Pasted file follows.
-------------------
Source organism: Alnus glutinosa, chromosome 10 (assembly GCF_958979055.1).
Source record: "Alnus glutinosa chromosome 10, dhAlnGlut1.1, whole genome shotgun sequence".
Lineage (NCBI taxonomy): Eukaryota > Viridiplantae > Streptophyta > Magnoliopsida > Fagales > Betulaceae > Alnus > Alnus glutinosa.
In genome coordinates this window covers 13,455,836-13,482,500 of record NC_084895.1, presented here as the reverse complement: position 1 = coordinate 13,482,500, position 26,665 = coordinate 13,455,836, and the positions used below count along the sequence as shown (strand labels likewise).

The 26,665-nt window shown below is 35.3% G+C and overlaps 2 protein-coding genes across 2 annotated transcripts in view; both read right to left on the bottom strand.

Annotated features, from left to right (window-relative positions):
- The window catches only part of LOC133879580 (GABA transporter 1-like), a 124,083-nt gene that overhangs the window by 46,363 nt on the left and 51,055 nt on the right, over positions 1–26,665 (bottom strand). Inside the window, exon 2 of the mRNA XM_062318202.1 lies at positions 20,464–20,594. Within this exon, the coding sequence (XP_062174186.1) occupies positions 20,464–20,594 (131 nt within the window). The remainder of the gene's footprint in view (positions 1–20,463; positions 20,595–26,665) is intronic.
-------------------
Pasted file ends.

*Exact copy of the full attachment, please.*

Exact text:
Source organism: Alnus glutinosa, chromosome 10 (assembly GCF_958979055.1).
Source record: "Alnus glutinosa chromosome 10, dhAlnGlut1.1, whole genome shotgun sequence".
Lineage (NCBI taxonomy): Eukaryota > Viridiplantae > Streptophyta > Magnoliopsida > Fagales > Betulaceae > Alnus > Alnus glutinosa.
In genome coordinates this window covers 13,455,836-13,482,500 of record NC_084895.1, presented here as the reverse complement: position 1 = coordinate 13,482,500, position 26,665 = coordinate 13,455,836, and the positions used below count along the sequence as shown (strand labels likewise).

The 26,665-nt window shown below is 35.3% G+C and overlaps 2 protein-coding genes across 2 annotated transcripts in view; both read right to left on the bottom strand.

Annotated features, from left to right (window-relative positions):
- The window catches only part of LOC133879580 (GABA transporter 1-like), a 124,083-nt gene that overhangs the window by 46,363 nt on the left and 51,055 nt on the right, over positions 1–26,665 (bottom strand). Inside the window, exon 2 of the mRNA XM_062318202.1 lies at positions 20,464–20,594. Within this exon, the coding sequence (XP_062174186.1) occupies positions 20,464–20,594 (131 nt within the window). The remainder of the gene's footprint in view (positions 1–20,463; positions 20,595–26,665) is intronic.